Here’s my most recent post on Religion in American History, where I offer some musings around my lecture at the Institute of Black Catholic Studies (Xavier University of Louisiana) coming up on Monday, November 10th.
My post today falls in the “shameless plug” category. I am due to lecture at the Institute for Black Catholic Studies at Xavier University of Louisiana on Monday, November 10th. The title of my talk is “Black Catholics from the Great Migrations to Black Power,” something I have thought quite a bit about for the past few years. Nevertheless (or, perhaps precisely for this reason), I’ve been struggling to capture the full significance of this story in just 45 minutes. So my post today offers some of the musings that have been running on repeat in the back of my mind as I prepare to share this story.
What has it meant to be both Black and Catholic in the United States? The tension between – or, better yet, the inseparability of racial and religious identities in the U.S. was felt acutely by Black Catholics in the middle years of the twentieth century. The period I have referenced in shorthand as “the Great Migrations to Black Power,” roughly 1940 through 1970, was an era of unprecedented growth and transformation among Black Catholics across the United States – especially in the urban industrial centers in the North and West. The Black Catholic population grew by 208% nationwide in these three decades and in the Midwest growth surpassed 400%. Chicago is perhaps the best example of this, rising from a few hundred people meeting in a single church at the turn of the twentieth century into a population of 80,000 people – the Archdiocese of Chicago boasted more Black Catholics than either New Orleans or Washington, D.C. by 1970, an astounding feat when one considers the long history of Black Catholic Maryland and Louisiana!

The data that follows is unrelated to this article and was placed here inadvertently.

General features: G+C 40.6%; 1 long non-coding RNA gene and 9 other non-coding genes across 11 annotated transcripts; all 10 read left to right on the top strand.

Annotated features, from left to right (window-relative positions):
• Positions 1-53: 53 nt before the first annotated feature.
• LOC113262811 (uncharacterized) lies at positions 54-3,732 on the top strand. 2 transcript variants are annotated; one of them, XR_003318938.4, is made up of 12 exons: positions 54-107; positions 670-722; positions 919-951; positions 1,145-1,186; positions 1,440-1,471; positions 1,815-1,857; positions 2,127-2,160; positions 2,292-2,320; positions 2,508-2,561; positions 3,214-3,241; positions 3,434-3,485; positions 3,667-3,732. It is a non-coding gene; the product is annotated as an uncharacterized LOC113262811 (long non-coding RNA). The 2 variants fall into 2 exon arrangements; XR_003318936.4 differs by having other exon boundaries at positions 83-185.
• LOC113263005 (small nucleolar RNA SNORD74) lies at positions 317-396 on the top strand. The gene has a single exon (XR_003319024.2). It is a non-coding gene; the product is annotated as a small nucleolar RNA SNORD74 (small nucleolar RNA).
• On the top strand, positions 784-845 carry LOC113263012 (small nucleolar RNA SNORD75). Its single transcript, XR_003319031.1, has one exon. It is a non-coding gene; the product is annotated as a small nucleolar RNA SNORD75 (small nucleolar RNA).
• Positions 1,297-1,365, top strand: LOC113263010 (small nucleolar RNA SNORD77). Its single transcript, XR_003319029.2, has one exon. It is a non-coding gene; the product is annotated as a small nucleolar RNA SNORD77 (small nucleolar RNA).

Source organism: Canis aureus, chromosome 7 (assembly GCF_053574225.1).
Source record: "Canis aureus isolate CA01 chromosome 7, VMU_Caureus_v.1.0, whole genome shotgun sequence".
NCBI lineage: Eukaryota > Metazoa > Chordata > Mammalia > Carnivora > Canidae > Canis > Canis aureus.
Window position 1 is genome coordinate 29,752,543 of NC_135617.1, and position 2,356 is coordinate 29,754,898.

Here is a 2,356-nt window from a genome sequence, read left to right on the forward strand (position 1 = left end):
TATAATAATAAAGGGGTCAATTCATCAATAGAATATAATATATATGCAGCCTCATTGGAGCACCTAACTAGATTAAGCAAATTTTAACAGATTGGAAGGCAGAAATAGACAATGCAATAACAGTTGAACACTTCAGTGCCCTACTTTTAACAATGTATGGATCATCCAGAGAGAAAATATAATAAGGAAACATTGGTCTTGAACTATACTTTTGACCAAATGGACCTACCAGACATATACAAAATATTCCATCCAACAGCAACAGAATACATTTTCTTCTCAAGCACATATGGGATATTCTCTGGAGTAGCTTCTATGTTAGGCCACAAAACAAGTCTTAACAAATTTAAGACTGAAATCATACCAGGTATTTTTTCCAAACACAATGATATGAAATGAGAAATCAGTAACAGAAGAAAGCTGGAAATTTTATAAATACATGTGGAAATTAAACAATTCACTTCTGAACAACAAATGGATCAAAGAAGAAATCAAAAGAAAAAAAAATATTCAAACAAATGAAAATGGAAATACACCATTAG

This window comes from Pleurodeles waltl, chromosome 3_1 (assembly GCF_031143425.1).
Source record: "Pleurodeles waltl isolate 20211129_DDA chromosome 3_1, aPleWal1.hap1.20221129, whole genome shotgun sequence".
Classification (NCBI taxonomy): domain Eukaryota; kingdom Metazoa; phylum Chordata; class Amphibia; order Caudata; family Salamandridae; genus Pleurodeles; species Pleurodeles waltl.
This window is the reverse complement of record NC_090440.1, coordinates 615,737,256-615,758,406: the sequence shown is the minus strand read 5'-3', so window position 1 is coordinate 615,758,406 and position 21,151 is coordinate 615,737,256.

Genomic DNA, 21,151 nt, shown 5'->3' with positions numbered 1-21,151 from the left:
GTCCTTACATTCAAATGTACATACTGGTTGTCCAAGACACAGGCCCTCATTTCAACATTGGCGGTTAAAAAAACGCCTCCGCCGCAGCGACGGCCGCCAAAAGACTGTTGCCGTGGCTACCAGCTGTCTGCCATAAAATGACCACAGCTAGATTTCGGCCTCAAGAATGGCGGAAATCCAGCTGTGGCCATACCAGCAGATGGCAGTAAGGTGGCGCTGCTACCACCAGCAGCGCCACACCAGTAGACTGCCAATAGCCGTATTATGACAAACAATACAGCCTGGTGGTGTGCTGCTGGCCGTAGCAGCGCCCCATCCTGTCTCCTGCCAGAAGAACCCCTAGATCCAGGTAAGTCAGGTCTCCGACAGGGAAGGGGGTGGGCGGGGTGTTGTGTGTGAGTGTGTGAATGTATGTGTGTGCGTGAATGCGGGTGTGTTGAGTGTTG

Even more remarkable than mere numbers was the dramatic – and often traumatic – transformation of Black Catholic practice and identity in this very same period. What did it mean to be both Black and Catholic? When tens of thousands of African Americans joined the Catholic Church in the 1940s and 1950s, they entered an institution renowned for its (seeming) universality and stability. Many Black converts embraced Catholic devotional habits and ritual practices that served as compelling alternatives to other ways of being Black and religious, particularly in the context of the Great Migrations when evangelical Black Christianities were becoming not only increasingly popular but also increasingly normative (what Wallace Best has called “the new sacred order of the city”). Though it could seem a little out of left field, it could said that in this way Black Catholics shared in the same impulse as Black Muslims and Black Hebrews, insofar as they positioned themselves as alternatives to and critics of “the Black Church” as traditionally conceived. When Black Catholic converts celebrated the “quiet dignity” of the Latin Mass and championed their “One True Church” in the midst of a sea of storefronts, they were insisting on a new way of being Black and religious.